Cambridge Evening News Interview with Tony Farrugia 20th April 2016

Dad infected with HIV after NHS tainted blood scandal slams cruel Tory payments cuts for victims

A Personal Story – a Haemophiliac infected with HIV, Hepatitis B and C describes his own devastating experience

There would be around 1,243 stories such as this to tell but only 300 co-infected Haemophiliacs remain alive today. Each one would have been told of their terminal illness in the 1980s and given eighteen months to two years to live:

I am now Forty years old and I was infected with HIV at age 11. My parents were told at that time, but decided it was better I wasn’t told as I was considered too young to understand. How wrong were they!

I remember quite distinctly as an eleven year old boy getting ready to start secondary school in the September. I kept on seeing haemophilia related stories on the news and HIV being spoken about along side it. Every time the news was on I always watched and listened and by the time I was actually told about my infection I was thirteen.

I remember the day like it was yesterday. My parents had told me I had to go and see the Haemophilia consultant at the Birmingham Children’s Hospital with them both. This was quite strange as it was mid week and I always went to clinic on a Friday with just my mother.

After arriving at the hospital we went in and the Dr started talking and asked me if I had heard of HIV/AIDS and did I know what it was. I told him that I did and that I knew I had probably been infected with it. He was quite surprised to hear me say it, as was my parents.

He then went on to say that I could never have a girlfriend or have sex.
EVER! Which strangely made me realise immediately that I would never be having a son or daughter. This made me feel angry and I was only 13, but that’s what seemed to bother me the most. The dying part somehow went over my head.

The meeting ended with the Dr asking if I had any questions, and I just responded that I had nothing to say and just wanted to forget about it. I wasn’t offered or given any kind of counselling.

We left the hospital and nothing more was said for a while. It’s only now I realise that on that day I was given a death sentence at the age of 13. How did I cope, I don’t know I just did. It all seems crazy to me now.

From that day every time I had a routine checkup I would get interrogated by the same doctor about whether I had a girlfriend or not. He kept pointing out how important it was that I didn’t have one as if I infected them I could get into big trouble with the law and go to prison.

That kind of talk always scared me. When I did start having serious
relationships with girls or whenever I met anybody I really liked, I then started to worry about things getting physical. I was scared to death from that point and thought non stop about how I was going to tell them about my illness, and how she would take the news.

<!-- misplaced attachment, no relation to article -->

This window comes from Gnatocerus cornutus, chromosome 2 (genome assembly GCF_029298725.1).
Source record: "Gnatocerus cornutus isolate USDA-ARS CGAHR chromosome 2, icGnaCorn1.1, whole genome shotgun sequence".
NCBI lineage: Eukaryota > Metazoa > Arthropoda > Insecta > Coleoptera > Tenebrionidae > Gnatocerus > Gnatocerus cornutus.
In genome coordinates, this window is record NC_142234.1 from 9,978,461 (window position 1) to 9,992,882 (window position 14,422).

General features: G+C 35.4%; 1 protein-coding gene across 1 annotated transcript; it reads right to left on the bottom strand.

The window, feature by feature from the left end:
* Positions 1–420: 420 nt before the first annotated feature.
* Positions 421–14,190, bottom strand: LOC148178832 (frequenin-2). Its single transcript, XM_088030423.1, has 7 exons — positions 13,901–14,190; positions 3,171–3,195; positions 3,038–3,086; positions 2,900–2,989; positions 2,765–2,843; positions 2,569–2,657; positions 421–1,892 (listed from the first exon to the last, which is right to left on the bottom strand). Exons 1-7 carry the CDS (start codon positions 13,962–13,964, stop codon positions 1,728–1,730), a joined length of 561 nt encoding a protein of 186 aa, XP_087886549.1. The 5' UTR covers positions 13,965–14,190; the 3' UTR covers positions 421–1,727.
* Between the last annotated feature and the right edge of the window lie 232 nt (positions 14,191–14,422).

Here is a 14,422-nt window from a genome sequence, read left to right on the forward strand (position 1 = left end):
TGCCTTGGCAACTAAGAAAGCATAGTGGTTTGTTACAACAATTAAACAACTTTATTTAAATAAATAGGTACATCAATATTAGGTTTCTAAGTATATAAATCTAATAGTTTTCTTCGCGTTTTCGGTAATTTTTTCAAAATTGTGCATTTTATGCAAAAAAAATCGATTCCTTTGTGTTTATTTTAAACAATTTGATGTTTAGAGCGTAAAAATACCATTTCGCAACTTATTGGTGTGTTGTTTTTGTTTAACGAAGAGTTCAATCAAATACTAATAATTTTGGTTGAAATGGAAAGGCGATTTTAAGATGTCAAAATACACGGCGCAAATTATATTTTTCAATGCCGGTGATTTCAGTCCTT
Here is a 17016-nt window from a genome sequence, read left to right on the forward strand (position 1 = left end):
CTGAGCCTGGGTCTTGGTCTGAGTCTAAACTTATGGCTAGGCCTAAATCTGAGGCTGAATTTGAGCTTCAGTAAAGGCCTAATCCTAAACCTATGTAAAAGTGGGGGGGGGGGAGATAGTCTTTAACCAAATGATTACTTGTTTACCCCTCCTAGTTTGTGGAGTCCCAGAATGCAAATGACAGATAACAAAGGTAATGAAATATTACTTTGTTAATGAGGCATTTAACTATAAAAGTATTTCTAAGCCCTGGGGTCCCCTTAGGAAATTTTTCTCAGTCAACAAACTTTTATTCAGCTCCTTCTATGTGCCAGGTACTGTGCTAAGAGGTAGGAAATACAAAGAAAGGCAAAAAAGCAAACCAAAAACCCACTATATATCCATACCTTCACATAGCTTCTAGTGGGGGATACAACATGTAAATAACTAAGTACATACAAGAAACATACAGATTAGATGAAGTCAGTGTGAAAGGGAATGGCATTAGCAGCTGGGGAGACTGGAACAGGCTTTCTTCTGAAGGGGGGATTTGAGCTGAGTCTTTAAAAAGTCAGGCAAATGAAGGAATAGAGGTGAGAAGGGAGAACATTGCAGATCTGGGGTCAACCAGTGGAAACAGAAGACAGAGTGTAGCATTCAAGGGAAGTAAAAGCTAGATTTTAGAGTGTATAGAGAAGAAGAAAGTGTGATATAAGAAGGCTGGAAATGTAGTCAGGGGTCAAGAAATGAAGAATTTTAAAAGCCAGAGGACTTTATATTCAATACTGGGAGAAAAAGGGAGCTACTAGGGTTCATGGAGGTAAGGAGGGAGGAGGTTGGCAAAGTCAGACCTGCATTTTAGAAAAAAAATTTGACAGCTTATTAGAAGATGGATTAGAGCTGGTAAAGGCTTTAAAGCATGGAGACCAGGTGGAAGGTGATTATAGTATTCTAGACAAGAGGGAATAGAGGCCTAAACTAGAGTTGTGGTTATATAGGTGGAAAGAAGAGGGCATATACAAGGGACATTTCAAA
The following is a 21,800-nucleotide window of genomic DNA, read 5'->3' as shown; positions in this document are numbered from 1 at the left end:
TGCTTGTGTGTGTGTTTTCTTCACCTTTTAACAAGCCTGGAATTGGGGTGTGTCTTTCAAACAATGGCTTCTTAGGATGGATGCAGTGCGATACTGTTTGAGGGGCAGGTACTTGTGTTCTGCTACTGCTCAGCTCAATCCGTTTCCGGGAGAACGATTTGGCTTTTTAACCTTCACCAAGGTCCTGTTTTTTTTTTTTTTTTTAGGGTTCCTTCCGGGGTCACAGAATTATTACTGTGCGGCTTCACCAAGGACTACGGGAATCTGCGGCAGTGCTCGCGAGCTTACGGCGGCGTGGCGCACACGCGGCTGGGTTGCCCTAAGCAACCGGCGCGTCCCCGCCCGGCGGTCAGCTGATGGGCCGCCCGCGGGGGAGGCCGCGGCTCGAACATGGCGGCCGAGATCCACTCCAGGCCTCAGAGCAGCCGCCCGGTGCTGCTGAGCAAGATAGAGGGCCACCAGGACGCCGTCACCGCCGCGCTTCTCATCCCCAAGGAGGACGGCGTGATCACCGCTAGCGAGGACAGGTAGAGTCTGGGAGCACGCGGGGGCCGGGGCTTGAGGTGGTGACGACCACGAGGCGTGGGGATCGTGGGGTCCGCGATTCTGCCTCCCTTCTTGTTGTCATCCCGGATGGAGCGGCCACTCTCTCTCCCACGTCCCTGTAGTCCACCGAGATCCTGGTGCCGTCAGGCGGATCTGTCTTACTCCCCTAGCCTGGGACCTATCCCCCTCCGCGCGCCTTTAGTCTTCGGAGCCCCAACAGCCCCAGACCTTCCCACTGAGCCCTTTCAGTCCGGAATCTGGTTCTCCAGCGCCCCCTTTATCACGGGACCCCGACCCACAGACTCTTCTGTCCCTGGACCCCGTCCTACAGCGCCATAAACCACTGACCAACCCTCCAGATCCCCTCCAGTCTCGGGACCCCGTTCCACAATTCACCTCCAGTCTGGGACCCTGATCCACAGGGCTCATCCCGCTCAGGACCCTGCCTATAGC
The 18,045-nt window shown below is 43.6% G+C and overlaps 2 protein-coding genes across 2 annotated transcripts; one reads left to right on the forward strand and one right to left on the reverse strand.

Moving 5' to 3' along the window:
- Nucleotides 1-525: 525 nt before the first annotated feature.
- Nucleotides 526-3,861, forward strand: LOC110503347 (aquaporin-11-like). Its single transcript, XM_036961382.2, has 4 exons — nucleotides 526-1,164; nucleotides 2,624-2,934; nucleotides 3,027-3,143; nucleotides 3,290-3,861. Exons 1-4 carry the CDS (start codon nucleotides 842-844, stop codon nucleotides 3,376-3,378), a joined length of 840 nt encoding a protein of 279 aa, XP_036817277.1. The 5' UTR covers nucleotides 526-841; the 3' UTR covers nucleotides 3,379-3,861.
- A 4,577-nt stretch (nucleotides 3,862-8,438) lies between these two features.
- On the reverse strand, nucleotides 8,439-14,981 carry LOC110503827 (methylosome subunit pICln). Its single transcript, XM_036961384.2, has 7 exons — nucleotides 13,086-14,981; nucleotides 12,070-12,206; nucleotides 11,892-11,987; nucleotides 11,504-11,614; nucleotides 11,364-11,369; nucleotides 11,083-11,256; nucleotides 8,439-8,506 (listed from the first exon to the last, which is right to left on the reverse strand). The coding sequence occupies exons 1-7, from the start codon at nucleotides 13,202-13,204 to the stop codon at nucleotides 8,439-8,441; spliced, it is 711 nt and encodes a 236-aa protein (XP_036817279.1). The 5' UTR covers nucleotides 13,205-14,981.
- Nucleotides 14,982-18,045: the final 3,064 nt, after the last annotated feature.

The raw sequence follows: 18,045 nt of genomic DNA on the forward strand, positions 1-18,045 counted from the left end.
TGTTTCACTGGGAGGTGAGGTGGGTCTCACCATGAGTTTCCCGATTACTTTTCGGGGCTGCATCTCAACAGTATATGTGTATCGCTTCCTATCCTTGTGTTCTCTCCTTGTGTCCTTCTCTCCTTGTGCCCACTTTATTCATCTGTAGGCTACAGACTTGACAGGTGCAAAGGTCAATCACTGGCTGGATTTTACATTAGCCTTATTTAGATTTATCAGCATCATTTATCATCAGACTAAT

The 1980’s where the dark days when HIV was considered the gay plague which you could catch by simply touching somebody who was infected.

I don’t think anybody today could imagine what it was like to have to sit somebody down and tell them you was infected with a terminal illness, and that you could potentially infect them with it. I was just a teenage kid having to deal with this massive burden on a daily basis without any help or

Every time it came to tell, my life was in that persons hands. I knew of people who had been rejected through telling people about their HIV status which then became public knowledge. They’re life changed forever from that day. Being taunted on a daily basis, having AIDS scum written on front doors of houses and being violently beaten up. I never wanted that to happen to me. But I was always legally obliged to inform that person of my status and at the same time risk being outed into the public if that person decided to run for the hills. Every time was a huge gamble.

My school days were the best days and I managed to keep everything a secret as I have done all my life. Only a handful of people know my status to this day.

Since being told of my HIV status in 1987 I then learnt I was also infected with Hepatitis B and finally learnt of my Hepatitis C infection in 1995. By this time I had been infected with HIV for ten years. The Hepatitis C didn’t worry me at all after living with the bombshell that is HIV for so long without any effective treatment. That’s how mentally tough I had become.

Antiretrovirals for HIV came along in 1997. So you could say our small community has played the guinea pig yet again and helped shape the current successful treatment you see for HIV today. But we have never had any recognition for that.

Some of the drugs we used in the early days were extremely toxic and not at all affective to treat the virus. In fact it made our health worse and even killed some people.

I managed to stay alive though but many others didn’t. To day there is around 300 of us left that are registered with the Macfarlane Trust. And forty or so infected partners.

Those dark days in the 1980s were terrible to live through and very frightening. I don’t think anybody today could understand how bad things really were. It’s something that I will certainly never forget.